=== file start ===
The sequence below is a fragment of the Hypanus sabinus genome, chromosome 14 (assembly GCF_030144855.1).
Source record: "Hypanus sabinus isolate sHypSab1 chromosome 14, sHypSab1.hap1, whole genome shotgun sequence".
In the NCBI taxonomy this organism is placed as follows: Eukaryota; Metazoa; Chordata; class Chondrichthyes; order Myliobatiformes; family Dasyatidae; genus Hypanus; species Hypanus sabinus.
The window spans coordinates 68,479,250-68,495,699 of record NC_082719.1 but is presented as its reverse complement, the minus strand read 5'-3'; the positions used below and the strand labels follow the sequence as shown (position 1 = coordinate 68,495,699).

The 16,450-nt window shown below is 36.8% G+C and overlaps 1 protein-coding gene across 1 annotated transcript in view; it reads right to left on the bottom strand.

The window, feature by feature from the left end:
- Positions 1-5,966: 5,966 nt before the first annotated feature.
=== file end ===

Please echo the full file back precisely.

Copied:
The sequence below is a fragment of the Hypanus sabinus genome, chromosome 14 (assembly GCF_030144855.1).
Source record: "Hypanus sabinus isolate sHypSab1 chromosome 14, sHypSab1.hap1, whole genome shotgun sequence".
In the NCBI taxonomy this organism is placed as follows: Eukaryota; Metazoa; Chordata; class Chondrichthyes; order Myliobatiformes; family Dasyatidae; genus Hypanus; species Hypanus sabinus.
The window spans coordinates 68,479,250-68,495,699 of record NC_082719.1 but is presented as its reverse complement, the minus strand read 5'-3'; the positions used below and the strand labels follow the sequence as shown (position 1 = coordinate 68,495,699).

The 16,450-nt window shown below is 36.8% G+C and overlaps 1 protein-coding gene across 1 annotated transcript in view; it reads right to left on the bottom strand.

The window, feature by feature from the left end:
- Positions 1-5,966: 5,966 nt before the first annotated feature.